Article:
Considering the way players are receiving suspension and sanction lately owing to their on-field misdeeds, the International Cricket Council (ICC) has decided to arrange a special meeting with current and former players to reassess the appropriateness of the current regulations. In the meeting, the ICC will also discuss on how to safeguard the spirit of cricket.
As per the current laws, ball-tampering is a level-2 offence but it might see a rectification once the cricket committee conducts its review. Sledging, send-offs and showing dissent against umpiring decisions might carry greater penalty in future.
According to the reports in Indian Express, the ICC chief Dave Richardson has written a letter to various cricket boards that read: “cricket committee will define what is acceptable behavior for the benefit of players and match officials. He also called for the need to achieve consistency in decision making around the enforcement of the disciplinary code.”
In the last one month or so, cricket has witnessed some serious inconsistency in decisions from the governing body. Bangladesh skipper was fined for telling his players to abandon the game while Proteas speedster Kagiso Rabada was suspended for making shoulder contact before the decision was overturned on appeal. On Sunday (March 25), the ICC suspended Australia skipper Steve Smith for one Test and fined 100% of his match fee for his involvement in the ball tampering scandal. Moreover, the governing body fined rookie Australian opener Cameron Bancroft for the same offence.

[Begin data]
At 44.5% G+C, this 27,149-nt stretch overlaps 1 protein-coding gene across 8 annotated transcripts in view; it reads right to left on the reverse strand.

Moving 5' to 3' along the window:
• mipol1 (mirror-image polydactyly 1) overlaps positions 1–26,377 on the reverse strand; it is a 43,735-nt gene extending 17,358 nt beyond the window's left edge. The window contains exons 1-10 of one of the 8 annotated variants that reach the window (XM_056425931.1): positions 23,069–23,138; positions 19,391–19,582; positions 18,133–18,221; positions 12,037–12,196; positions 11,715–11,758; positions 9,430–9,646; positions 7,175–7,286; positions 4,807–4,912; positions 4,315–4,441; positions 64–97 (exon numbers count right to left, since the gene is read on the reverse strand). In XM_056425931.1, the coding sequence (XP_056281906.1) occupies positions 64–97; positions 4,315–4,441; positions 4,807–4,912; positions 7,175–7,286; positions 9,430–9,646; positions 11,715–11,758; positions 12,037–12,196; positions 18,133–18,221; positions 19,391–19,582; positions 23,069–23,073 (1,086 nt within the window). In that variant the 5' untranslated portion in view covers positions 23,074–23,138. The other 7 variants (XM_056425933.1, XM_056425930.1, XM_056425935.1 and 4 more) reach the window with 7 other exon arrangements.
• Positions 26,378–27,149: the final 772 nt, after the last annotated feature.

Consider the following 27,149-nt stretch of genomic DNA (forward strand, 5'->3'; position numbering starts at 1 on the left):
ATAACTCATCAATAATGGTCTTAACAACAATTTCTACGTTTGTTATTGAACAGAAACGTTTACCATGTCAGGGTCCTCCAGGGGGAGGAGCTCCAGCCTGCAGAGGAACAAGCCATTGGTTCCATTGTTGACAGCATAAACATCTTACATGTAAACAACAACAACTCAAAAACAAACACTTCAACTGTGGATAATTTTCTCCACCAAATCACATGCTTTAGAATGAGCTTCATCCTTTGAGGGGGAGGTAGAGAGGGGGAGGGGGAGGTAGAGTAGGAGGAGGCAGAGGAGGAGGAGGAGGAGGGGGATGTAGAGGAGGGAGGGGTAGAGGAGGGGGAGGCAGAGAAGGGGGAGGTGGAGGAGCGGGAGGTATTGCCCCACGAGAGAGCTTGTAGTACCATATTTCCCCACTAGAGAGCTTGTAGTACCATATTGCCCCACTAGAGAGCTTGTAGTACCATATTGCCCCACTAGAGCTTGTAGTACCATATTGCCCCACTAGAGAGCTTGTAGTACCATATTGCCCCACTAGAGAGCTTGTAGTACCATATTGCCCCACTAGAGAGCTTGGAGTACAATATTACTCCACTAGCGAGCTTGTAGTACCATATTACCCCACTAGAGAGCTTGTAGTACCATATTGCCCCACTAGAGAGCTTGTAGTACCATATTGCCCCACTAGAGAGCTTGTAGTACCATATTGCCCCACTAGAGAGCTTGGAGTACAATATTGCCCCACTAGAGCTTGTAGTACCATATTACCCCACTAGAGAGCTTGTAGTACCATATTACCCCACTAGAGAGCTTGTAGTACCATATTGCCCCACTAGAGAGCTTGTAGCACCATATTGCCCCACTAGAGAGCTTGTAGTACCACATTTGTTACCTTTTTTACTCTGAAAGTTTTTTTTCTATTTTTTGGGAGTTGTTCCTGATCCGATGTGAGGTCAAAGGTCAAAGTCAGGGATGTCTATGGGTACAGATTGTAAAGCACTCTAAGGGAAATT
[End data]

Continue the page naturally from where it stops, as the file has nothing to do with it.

“We need to define more clearly for the benefit of both the players and the match officials what is acceptable behavior and what is not and what are the appropriate sanctions that should be imposed when a player breaches the Code. We also need to consider how we can reach greater consistency in the decision making around the application and enforcement of the Code,” Richardson wrote.
The ICC CEO further added that the committee will strive to address the player behaviour in general and sledgings and send-offs specifically.
“This issue, however, goes beyond ‘ball tampering’ and … over the last few months we have been witness to a number of examples of poor player behavior in various international series around the world including ugly sledging, send-offs, dissent against umpire decisions and a walk-off. There is a need for cricket to take an urgent and hard look at itself,” Richardson elaborated.
The ICC is yet to confirm on the players who will be part of the meeting but has called for a wide-ranging review.
“We intend bringing together some well respected former and current players who together with the ICC Cricket Committee will consider the appropriateness of the current offenses and the sanctions in the Code as well as how to make the spirit of the game a more integral part of the Code. The ICC will be conducting a wide ranging review into player behavior, the spirit in which the game is played and the Code of Conduct.” Richardson concluded.